Mapuche Leader Extradited to Chile from Argentina

With a major operation coordinated between Interpol, the Federal Police of Argentina, and Airport Security Police, on January 4, the activist Facundo Jones Huala, considered a leader of the Mapuche Ancestral Resistance (RAM), was extradited to Chile from Argentina.

The Lonko, as Mapuche chiefs are called, was detained on August 27, 2018 in Argentina, while on house arrest at his grandmother’s home. Neither his lawyer, his family, nor him had received any previous notification. Since then, the Supreme Court of Argentina has confirmed the ruling that the Mapuche leader would be extradited on charges of arson and the illegal possession of a handmade firearm. He was sentenced to nine years in prison, although his sentence was later reduced to six.

In 2022, his lawyer obtained his conditional freedom after he completed two-thirds of his sentence in CCP Temuco. Not long afterwards, the resolution was revoked and an arrest warrant ordered by the Chilean Supreme Court seeking his extradition.

Huala had traveled to Argentina and was considered a fugitive until he was detained in January 2023 in the southern part of the country.

The Gabriel Boric government, the current president of Chile, activated the extradition order of the activist so that he complete his prison sentence. The Mapuche activist, via an audio, called on the Argentinean justice system to not be extradited to Chile because he is a “political prisoner.”

In prison, he went on a hunger strike to avoid extradition, and demanding an end to the political persecution again him. At that moment the activist declared that the principal demand is “territory and autonomy for our nation…the state must return everything (to the Mapuche people) or assume the consequences,” he warned.

Today he is extradited to Chile where he will remain detained for at least one year, four months, and seventeen days, the time in which he will finish the six-year prison sentence that was dictated against him in December of 2018.

The Mapuche leader arrived approximately at 10:40 in the morning on Thursday to the Pichoy airport in Valdivia. According to Chilean authorities, the Lonko was transferred to the city of Valdivia, 850 km from Santiago, to be presented at the court.

The prosecutor, Sergio Fuentes, said that “the appellate court of Valdivia, after reviewing the legality of the extradition process, ordered Huala to be placed at the disposal of the Guarantee Court of Rio Bueno, which in turn ordered him to be transferred to CCP Temuco to finish the rest of his sentence,” he said.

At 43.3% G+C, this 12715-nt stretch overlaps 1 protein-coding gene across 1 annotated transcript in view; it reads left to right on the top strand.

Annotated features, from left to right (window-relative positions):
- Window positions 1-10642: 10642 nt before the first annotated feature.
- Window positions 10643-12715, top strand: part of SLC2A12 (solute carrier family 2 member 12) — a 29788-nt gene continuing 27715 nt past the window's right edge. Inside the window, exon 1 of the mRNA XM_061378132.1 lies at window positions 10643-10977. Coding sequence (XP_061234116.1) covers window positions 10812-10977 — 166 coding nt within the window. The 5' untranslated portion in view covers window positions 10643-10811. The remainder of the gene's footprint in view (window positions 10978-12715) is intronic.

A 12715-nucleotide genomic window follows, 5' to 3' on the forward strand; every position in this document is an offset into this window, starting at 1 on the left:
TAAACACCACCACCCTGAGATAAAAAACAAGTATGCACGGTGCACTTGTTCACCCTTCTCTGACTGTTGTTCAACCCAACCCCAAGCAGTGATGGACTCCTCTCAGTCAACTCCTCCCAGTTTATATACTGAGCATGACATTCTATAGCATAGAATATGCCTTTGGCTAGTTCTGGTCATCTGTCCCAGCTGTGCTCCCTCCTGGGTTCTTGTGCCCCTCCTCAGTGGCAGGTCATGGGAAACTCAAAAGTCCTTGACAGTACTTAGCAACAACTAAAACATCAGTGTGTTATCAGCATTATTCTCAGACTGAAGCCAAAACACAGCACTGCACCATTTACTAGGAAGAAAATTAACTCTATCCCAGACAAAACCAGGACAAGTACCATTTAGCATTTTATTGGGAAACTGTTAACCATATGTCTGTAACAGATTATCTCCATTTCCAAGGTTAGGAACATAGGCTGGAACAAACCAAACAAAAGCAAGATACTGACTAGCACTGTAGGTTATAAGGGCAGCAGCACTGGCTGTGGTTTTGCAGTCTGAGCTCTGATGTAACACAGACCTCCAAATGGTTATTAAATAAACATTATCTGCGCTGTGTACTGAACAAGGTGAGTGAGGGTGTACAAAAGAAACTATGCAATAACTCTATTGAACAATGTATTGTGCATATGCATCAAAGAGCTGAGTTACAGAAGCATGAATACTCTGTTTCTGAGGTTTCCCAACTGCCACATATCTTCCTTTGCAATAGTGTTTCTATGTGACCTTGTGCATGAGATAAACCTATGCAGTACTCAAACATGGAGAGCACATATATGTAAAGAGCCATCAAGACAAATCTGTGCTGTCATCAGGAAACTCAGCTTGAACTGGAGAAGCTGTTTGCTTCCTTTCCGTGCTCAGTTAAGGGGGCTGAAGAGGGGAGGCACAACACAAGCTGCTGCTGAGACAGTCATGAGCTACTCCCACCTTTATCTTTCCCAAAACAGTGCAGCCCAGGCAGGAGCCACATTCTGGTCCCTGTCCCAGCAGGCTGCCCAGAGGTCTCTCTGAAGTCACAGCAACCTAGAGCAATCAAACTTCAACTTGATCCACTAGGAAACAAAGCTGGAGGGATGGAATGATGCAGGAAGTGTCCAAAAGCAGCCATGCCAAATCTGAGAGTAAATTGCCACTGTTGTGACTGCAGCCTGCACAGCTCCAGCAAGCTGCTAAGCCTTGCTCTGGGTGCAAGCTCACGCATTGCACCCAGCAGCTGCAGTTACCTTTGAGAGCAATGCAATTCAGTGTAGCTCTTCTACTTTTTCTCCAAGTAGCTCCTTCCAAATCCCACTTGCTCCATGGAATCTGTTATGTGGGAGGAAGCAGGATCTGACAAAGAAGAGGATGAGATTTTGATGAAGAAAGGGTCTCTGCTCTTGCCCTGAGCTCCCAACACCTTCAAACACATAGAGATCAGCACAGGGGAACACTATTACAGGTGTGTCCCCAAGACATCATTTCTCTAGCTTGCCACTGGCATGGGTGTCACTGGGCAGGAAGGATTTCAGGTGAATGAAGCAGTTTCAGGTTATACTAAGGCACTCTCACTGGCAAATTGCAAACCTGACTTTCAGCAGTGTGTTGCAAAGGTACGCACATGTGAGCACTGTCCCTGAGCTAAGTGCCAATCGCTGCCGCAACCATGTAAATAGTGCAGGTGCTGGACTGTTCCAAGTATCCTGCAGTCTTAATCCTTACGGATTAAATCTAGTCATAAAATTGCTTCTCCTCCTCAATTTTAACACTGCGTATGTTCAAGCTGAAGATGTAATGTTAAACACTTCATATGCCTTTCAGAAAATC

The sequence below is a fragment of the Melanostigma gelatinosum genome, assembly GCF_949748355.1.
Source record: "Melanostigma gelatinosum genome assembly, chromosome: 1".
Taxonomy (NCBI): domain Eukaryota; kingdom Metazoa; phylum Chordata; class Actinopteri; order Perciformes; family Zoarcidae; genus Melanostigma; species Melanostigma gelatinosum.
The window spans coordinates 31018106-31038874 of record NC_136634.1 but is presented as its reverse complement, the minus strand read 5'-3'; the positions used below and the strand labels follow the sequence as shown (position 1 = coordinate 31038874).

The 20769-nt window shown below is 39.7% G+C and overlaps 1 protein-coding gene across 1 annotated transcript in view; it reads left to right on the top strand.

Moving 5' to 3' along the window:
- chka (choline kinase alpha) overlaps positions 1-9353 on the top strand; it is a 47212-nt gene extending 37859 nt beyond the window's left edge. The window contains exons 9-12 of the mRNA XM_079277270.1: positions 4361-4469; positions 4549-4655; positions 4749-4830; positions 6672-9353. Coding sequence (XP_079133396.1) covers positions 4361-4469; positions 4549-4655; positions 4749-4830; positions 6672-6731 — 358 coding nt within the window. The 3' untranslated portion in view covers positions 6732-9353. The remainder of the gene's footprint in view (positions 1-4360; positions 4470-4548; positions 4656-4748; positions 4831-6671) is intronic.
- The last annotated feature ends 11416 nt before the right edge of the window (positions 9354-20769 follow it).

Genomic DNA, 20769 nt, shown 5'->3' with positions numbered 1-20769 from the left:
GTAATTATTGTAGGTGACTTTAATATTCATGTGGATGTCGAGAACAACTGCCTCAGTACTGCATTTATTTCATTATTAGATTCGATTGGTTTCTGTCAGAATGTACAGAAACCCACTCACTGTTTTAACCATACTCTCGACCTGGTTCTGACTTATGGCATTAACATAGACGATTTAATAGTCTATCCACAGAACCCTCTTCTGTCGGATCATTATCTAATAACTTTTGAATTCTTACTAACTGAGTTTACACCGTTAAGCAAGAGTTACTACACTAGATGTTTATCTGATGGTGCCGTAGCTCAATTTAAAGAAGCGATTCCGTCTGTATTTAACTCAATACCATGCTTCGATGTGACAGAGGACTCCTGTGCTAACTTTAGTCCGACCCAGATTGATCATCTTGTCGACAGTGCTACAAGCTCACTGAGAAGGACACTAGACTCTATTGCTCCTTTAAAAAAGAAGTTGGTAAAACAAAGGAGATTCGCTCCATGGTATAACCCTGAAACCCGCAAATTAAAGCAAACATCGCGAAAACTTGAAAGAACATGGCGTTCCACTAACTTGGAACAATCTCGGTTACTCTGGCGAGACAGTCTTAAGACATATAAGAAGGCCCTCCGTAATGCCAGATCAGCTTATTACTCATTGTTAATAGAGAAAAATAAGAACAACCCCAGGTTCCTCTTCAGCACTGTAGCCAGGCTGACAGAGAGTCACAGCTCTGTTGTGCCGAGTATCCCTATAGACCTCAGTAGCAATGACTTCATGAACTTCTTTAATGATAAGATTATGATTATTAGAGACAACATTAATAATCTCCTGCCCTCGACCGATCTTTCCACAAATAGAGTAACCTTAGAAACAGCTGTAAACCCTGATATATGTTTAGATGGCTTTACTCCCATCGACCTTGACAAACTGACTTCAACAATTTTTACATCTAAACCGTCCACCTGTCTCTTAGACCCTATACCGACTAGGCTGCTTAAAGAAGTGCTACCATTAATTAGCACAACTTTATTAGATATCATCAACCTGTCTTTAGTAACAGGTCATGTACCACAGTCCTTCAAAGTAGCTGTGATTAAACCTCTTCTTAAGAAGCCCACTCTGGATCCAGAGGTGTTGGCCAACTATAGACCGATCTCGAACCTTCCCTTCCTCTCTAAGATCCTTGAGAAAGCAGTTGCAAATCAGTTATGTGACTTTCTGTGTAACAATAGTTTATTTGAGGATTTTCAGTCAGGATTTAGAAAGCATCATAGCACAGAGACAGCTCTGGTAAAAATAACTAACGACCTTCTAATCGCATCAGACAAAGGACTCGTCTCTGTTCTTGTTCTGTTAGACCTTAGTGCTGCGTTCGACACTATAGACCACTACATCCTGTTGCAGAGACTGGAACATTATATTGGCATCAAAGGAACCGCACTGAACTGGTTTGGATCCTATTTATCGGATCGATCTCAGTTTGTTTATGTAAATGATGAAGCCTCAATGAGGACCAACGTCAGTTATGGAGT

The prosecutor added that “the extradition process was made possible by the coordinated activity between the Chilean prosecutor, through the International Cooperation and Extradition Unit, together with Argentinean police, judicial and administrative authorities.”

The ancestral Mapuche territory, known as Wallmapu, is vindicated by Mapuche people from the Pacific to the Atlantic Oceans. Historically, since before the European invasion, the Mapuche people have lived in the Argentinean and Chilean Patagonia. However, more than once they have been considered invaders and terrorists.

RAM is considered the “political military organ” of the Puel Mapu Autonomous Mapuche Movement, an organization that Huala admitted being a participant in the extradition trial that was carried out in Bariloche, in February of 2018. He sustained that he was “a combatant at one point in the RAM, as well as a combatant in the Coordinadora Arauco Malleco (CAM), and in other situations of political territorial conflict developing acts of self-defense.”

This organization reclaims the sovereignty and recognition of the Mapuche community and its ancestral territories, which cover the length and width of both Argentinean and Chilean territories.

The organization has been accused of a series of things, from provoking more than a dozen fires, stealing livestock, and even carrying out armed attacks against employees of the Compania de Tierras Sud Argentino Limitado, property of Carlo Benetton, part of the Italian textile empire of the Benetton Group S.P.A. In 1991, the Benetto family, in Patagonia, bought 900,000 hectares in which they raise almost 100,000 sheep, producing 10% of the wool of the Benetton Group S.P.A. firm. Most of these lands belong to the Mapuche people.

Amid this scenario, a group of fifteen Mapuche political prisoners who are part of the Coordinadora Arauco Malleco (CAM) in Chile, including leaders like Ernesto Llaitul, Esteban Henríquez and others, have been on a hunger strike, some since November 13, protesting a collective sentence of more than 15 years and demanding the annulment of these rulings. With this action, Consuelo Contreras of the National Institute of Human Rights has emphasized the necessity for inclusive dialogue to address violence in the region.

The progressive government of Boric has maintained a distant posture toward the demands of autonomy of the Mapuche people, showing little interest in addressing ancestral land claims and self-government.



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